Collage and Bricolage: Point Supreme pieces together a new Greek architecture from fragments of the past

It’s a truism in architecture that new ideas proceed from constraints on the designer’s imagination, like an oddly-shaped site or tougher energy requirements. But what happens when the constraint is an economic crisis gripping an entire nation?

In Greece, which has been squeezed by debt, recession, and austerity for nearly a decade, finding work has been even more difficult than usual for a generation of young architects. Yet Konstantinos Pantazis and Marianna Rentzou of the Athens-based studio Point Supreme have managed to forge unconventional new ways to design their way through the crisis.

Pantazis and Rentzou founded Point Supreme in 2008, after studying abroad and working at global practices like MVRDV and OMA. Like Portugal's Fala Atelier and the Netherlands’ OFFICE Kersten Geers David van Severen, the duo has gained international recognition for carefully balanced architectural collages charged with historical references and a colorful palette that carries through into their built work.

If architectural collage is often perceived as pure visual abundance, Point Supreme’s work shows a thoughtful composition of color and texture that reflects the spirit of Athens’ historic streets and structures. Representing their environment in two dimensions, Pantazis and Rentzou have developed a fine-grained feel for the existing city while assembling new spatial narratives that speculate on the Athens of a post-austerity future.

The architects’ Petralona House exemplifies the firm’s economical, yet exuberant design process. Anchored in the social and historical context of their home city, the house borrows elements from the rich cultural texture of Athens to build new histories through new architecture and material analysis. Each space invites a different story and context: a utilitarian kitchen connected to a garden, a sculptural staircase leading up to a ‘Japanese room,’ a Corbusian cantilevered mezzanine, and so on.

In order to build out the individual narratives of the house’s rooms and spaces, the architects gathered an array of hand-made, found or gifted objects and materials into the fabric of the home: Rentzou’s father, a skilled metal worker, hand-made the steel staircase, while material donations from manufacturers like Tsourlakis, Hager and Legrand, Grohe and Vitruvit provided cement floor tiles, plugs and bathroom pieces, respectively. In the context of the crisis, with Greece’s public sector facing collapse, the assemblage technique feels like an assertion of resourceful cooperation.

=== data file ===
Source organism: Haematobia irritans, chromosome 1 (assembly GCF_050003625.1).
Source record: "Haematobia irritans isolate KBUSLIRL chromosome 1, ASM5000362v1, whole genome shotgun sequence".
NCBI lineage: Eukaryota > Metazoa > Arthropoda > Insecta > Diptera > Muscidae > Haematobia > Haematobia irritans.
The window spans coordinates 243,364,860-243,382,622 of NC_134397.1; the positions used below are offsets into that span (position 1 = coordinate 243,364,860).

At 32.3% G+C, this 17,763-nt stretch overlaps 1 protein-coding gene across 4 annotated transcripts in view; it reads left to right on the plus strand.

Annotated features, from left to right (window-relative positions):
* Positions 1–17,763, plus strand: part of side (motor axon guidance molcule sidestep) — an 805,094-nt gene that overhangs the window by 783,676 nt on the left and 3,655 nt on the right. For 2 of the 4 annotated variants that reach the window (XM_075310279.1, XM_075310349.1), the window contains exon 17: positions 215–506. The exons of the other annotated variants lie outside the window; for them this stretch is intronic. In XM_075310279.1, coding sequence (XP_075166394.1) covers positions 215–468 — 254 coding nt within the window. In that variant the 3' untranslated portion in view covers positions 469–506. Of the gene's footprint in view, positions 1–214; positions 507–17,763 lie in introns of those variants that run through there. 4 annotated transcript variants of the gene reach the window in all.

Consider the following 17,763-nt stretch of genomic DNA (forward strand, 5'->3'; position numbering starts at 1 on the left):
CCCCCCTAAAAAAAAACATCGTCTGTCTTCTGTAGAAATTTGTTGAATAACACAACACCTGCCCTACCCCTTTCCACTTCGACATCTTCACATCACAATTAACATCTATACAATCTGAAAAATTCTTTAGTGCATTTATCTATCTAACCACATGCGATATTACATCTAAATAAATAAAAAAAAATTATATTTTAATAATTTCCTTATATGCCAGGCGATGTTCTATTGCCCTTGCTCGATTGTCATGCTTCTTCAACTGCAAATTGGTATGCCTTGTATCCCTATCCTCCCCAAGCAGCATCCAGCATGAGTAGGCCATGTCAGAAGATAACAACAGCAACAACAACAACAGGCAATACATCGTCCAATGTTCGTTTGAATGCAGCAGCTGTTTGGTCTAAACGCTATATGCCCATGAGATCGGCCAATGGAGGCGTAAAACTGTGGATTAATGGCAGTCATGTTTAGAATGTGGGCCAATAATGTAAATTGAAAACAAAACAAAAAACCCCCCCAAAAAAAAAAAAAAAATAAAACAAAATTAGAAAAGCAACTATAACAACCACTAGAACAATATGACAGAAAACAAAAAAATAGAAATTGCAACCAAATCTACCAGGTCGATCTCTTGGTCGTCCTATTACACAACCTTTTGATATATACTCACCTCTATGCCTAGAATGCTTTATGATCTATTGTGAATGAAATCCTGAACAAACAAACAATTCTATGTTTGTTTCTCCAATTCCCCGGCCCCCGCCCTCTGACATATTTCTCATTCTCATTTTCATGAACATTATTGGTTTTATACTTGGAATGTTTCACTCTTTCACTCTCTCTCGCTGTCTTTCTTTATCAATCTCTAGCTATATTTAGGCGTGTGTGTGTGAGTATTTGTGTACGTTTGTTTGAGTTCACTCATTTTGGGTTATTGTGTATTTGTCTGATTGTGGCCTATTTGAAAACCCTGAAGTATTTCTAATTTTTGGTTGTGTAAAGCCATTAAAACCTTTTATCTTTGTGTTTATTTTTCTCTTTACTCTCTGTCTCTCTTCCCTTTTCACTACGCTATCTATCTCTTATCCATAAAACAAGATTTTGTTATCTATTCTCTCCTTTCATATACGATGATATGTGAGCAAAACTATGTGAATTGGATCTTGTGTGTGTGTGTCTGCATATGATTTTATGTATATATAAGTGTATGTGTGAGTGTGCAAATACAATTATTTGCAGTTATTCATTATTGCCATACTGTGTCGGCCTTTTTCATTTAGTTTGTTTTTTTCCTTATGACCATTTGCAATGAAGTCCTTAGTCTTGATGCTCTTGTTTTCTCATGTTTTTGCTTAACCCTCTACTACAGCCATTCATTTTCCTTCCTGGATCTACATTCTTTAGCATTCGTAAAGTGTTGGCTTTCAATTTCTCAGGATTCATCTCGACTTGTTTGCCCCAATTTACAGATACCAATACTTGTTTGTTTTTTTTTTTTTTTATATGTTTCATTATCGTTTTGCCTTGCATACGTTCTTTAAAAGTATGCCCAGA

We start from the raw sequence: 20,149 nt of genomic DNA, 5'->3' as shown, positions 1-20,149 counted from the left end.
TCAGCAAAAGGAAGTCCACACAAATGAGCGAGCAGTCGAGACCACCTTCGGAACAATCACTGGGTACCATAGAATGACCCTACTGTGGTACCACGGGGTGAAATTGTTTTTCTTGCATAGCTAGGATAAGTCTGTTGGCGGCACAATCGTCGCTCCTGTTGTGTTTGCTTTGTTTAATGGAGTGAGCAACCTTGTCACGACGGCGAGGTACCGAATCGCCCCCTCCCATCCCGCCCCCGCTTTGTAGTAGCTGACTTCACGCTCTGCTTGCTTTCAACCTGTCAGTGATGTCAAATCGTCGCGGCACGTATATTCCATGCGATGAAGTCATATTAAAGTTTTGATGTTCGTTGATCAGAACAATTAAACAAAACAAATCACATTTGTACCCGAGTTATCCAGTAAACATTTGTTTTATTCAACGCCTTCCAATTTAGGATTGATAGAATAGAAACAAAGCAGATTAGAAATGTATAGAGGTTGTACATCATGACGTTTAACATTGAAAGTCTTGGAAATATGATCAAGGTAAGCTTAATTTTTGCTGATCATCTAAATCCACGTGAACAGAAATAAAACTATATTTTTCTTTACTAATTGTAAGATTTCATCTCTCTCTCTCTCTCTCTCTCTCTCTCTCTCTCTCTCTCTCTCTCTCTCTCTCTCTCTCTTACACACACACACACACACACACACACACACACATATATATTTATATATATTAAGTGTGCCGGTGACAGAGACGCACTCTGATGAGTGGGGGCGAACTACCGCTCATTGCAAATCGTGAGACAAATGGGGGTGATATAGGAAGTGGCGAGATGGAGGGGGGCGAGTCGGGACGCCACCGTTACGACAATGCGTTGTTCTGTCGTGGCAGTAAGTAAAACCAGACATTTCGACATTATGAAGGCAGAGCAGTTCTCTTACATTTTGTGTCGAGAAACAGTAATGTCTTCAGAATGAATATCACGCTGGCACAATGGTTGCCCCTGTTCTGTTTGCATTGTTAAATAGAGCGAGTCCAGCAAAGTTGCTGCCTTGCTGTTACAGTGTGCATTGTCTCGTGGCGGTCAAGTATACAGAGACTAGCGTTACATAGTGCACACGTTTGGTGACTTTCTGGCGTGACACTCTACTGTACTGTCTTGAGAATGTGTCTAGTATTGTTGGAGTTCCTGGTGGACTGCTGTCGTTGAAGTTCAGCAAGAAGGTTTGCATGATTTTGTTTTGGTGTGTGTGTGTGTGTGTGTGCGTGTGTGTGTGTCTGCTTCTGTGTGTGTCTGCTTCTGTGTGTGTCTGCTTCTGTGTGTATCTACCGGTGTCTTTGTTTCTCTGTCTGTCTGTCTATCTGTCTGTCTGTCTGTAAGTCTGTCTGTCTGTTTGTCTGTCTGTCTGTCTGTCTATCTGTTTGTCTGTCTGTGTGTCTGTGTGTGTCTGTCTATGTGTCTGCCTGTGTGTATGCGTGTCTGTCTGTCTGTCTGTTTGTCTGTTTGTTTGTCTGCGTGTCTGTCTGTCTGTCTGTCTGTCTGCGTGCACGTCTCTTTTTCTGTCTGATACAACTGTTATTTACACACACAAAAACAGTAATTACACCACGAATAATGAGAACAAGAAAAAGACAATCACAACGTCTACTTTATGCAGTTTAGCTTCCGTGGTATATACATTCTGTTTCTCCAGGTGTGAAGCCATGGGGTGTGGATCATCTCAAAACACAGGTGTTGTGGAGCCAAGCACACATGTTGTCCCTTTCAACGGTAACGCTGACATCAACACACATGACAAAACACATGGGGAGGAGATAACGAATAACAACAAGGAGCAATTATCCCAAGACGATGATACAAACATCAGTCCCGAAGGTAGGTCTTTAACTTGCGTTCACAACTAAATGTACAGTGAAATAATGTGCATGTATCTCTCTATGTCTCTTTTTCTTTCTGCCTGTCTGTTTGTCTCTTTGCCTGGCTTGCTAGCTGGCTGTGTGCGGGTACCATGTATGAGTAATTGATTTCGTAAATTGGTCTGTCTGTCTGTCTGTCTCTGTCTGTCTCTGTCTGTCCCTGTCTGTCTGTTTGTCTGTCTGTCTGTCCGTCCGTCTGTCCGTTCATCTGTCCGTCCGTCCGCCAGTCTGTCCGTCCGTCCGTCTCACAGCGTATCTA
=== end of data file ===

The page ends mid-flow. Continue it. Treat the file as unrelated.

Point Supreme’s installation at the Chicago Biennial is an intimate meditation on that gradual process, which neatly addressed the Artistic Director’s mission to “Make New History.” The architects’ installation interprets the bricolaged home not only as an economical response to the circumstances of building in a Greece very much held back by a weighty recession, but also nods to local craftsmanship and architectural history. The presentation is made up of two parts: Totems and the History Wall. Totems, pictured below, consists of three poles, on which samples of the materials used in the house figure.

Installation view of Point Supreme, Totems & History Wall, Courtesy of Chicago Architecture Biennial, Kendall McCaugherty © Hall Merrick Photographers.

At the Biennial, the house’s materials are arranged on the poles in a linear fashion, with one pole attributed to one area of the house: exterior, ground floor and top. Deep blue tiles, dark grey stone fragments, and accents of ochre, burgundy and aquamarine sit on the poles like three human figures parading a cubic assortment of accessories.